National Weather Outlook

Southern Mississippi Valley sector loop

cone graphic


WHO training enables Syrian doctors and nurses to provide health care in Turkey

WHO

WHO training enables Syrian doctors and nurses to provide health care in Turkey19-06-2017

 

“We and the Turkish doctors are working like brothers and sisters.” These are the words of Muhammed Hattab, 1 of more than 3 million Syrian refugees now living in Turkey – the country with the highest number of refugees in the world. A doctor who fled his home in Aleppo more than 2 years ago, Muhammed did not know whether by leaving northern Syria he was also abandoning his profession and the career he had built in his home country. However, thanks to a joint programme of the WHO Country Office in Turkey and the Turkish Ministry of Health, he has been able to begin a new chapter of his life and career, working in the Turkish national health system and providing care for his fellow Syrians in Turkey.

In 2016, the Turkish government enacted a law that allows Syrian health professionals to enter the workforce in the Turkish health system, with the aim of both integrating Syrian professionals into the health system and also ensuring that Syrian refugees can receive health care without encountering language or cultural barriers. In order to implement this law, the Public Health Institution of Turkey, associated with the Ministry of Health, and the WHO Country Office developed an adaptation training for Syrian health workers living Turkey – including doctors, nurses and midwives. The initiative is supported financially by the European Civil Protection and Humanitarian Operations (ECHO).The training provides classroom and practical coursework, resulting in a certificate that authorizes Syrian health-care workers to practice in refugee health centres established in Turkey and to deliver health services to Syrian refugees.

Since the trainings began in November 2016, over 380 doctors and 360 nurses and midwives have received vocational competence certificates, allowing them to serve refugee populations in Turkey. Ultimately, they will staff the 260 refugee health centres and 600 refugee health units that the Ministry of Health has opened and will establish in the future. These centres and units provide primary health care, with services offered to Syrian refugees free of charge.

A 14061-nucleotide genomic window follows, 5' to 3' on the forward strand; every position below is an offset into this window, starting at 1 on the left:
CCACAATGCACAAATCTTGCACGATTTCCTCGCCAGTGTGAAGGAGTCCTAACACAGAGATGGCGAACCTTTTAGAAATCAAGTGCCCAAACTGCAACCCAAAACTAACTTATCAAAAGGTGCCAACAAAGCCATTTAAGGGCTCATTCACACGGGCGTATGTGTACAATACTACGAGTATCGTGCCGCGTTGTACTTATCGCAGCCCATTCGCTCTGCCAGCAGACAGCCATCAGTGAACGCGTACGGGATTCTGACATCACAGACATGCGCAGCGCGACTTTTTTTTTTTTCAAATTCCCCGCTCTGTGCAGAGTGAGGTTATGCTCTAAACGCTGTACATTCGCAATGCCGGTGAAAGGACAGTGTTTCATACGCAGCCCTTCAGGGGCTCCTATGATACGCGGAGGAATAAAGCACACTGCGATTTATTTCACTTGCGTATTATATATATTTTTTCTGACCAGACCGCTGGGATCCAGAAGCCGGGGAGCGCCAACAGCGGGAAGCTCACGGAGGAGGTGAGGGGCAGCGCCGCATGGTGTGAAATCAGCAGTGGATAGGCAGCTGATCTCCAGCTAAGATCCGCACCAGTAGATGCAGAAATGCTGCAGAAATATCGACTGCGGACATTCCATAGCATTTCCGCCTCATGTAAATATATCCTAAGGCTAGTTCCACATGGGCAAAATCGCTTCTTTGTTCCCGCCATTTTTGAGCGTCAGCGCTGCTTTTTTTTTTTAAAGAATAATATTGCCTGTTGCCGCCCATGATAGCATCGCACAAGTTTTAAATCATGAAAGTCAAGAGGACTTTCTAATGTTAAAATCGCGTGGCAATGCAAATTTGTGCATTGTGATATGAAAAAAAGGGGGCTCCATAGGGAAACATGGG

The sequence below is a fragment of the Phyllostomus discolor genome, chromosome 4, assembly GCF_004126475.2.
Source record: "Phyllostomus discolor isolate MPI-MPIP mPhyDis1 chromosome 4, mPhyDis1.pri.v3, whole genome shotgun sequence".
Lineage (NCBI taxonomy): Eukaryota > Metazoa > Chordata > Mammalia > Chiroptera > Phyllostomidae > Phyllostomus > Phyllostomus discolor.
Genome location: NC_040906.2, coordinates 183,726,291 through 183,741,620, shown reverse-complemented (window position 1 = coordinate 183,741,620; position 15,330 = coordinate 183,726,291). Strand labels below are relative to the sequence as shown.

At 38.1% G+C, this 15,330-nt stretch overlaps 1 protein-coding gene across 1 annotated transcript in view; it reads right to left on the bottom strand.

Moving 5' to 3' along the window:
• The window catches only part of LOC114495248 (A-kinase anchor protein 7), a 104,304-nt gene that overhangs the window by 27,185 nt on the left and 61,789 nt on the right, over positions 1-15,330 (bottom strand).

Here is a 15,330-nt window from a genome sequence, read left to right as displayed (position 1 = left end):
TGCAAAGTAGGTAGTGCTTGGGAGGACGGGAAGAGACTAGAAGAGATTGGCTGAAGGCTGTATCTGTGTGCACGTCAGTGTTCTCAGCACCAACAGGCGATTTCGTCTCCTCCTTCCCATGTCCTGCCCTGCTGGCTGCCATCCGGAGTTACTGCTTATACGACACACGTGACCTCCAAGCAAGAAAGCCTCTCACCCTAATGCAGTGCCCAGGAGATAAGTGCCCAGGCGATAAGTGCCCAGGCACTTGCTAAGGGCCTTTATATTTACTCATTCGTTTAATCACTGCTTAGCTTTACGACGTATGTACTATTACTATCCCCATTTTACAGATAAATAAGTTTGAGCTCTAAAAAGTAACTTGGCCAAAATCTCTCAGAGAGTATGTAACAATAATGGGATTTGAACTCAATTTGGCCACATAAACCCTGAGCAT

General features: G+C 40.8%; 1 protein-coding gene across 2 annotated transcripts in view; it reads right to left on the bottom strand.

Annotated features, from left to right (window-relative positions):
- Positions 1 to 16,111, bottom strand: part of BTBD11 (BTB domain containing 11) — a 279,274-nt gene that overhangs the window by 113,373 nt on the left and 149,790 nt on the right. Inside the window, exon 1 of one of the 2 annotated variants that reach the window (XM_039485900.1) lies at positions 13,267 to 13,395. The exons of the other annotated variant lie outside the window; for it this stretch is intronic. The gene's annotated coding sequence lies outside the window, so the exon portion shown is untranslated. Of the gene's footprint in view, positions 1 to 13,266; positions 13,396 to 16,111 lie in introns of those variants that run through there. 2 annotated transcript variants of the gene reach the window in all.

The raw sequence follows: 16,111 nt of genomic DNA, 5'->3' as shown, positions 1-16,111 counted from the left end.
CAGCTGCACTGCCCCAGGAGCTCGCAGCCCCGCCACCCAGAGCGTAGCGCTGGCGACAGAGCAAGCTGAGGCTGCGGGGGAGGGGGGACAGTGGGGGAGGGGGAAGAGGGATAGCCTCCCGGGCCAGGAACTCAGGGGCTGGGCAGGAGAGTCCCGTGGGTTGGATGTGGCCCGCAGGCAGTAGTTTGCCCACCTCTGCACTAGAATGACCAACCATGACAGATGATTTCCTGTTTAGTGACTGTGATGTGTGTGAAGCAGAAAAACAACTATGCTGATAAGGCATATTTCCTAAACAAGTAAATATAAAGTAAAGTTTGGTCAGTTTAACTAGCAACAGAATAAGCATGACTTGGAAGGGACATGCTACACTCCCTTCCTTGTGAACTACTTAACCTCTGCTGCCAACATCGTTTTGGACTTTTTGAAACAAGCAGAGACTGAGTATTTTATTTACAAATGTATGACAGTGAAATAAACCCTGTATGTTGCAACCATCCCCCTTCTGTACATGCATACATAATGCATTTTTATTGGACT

“This project in Turkey was the salvation for Syrian doctors,” says Muhammed. “With this programme, we felt like doctors for the first time in 2 years.”

WHO and Ministry of Health collaborate to provide training and support for Syrian health workers

While the health-care profession has general underlying principles that are universal across different parts of the world, some important regulations and practices differ greatly from country to country. The adaptation training seeks to give Syrian health workers the knowledge and experience they need in order to be fully competent and skilled in the Turkish setting. They must first apply for the programme and go through a selection process. Once approved by the Ministry of Health, they undergo a 1-week classroom training with Turkish university professors and lecturers, followed by 6 weeks of on-the -job training in a Refugee Health Centre. By working under the mentorship of Turkish health professionals for several weeks, they are able to familiarize themselves with the Turkish health system and prepare to provide care within this system. They are also evaluated at each stage of the training process before becoming certified to work in Turkey, helping to ensure good results for Syrian patients in the country.